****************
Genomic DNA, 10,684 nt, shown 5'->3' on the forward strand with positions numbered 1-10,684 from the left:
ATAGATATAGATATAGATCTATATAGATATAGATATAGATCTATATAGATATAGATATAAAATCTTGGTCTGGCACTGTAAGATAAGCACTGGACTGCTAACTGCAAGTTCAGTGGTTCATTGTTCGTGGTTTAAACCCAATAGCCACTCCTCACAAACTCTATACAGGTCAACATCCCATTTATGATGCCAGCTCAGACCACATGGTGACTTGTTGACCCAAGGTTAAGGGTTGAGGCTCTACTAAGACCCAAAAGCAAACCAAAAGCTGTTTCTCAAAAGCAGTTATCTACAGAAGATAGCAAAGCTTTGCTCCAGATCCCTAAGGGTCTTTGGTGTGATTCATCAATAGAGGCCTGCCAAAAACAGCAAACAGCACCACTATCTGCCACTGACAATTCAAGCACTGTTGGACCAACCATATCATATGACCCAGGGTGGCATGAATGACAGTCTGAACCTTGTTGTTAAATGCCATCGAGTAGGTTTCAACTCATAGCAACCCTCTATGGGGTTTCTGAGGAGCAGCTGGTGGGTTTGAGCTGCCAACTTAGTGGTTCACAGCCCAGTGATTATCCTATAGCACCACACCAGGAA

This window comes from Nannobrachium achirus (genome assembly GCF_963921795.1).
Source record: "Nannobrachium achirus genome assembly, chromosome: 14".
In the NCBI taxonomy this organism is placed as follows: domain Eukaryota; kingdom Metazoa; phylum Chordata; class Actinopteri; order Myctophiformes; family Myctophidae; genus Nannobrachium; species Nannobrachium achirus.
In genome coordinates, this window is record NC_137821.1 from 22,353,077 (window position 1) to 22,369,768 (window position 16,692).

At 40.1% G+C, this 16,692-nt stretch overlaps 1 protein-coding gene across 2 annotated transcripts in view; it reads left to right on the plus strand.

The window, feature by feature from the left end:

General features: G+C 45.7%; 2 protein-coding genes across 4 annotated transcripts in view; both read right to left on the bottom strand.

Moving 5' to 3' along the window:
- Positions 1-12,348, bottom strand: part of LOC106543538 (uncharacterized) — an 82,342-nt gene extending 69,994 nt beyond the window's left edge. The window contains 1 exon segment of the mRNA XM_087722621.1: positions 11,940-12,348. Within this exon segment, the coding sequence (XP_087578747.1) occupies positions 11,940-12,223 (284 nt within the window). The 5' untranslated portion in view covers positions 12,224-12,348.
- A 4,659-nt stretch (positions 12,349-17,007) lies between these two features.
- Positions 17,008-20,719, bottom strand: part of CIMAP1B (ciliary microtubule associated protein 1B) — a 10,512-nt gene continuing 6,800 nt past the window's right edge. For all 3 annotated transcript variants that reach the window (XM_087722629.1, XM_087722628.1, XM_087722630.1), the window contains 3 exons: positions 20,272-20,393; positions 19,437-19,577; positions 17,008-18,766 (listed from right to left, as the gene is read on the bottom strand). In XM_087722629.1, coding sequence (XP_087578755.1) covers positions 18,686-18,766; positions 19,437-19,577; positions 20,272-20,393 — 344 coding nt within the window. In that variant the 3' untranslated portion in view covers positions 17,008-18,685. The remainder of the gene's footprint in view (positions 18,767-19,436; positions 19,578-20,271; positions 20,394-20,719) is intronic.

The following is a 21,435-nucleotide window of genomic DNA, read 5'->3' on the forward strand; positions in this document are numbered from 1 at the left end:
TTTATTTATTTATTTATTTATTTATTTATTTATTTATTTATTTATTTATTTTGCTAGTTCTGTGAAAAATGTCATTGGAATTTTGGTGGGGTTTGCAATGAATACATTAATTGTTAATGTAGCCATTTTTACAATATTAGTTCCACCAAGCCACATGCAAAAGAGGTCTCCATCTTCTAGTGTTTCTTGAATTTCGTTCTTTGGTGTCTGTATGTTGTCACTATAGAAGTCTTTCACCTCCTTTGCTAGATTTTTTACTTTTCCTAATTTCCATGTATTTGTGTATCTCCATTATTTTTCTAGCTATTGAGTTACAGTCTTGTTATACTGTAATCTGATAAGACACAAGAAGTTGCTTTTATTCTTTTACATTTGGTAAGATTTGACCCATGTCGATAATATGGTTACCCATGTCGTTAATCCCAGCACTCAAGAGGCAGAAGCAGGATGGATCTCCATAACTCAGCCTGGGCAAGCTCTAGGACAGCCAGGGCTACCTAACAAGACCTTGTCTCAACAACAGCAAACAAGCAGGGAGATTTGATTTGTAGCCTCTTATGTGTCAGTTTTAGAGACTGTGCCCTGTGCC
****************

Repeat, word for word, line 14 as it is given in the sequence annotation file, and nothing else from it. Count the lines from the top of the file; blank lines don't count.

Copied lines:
The following is a 21,435-nucleotide window of genomic DNA, read 5'->3' on the forward strand; positions in this document are numbered from 1 at the left end: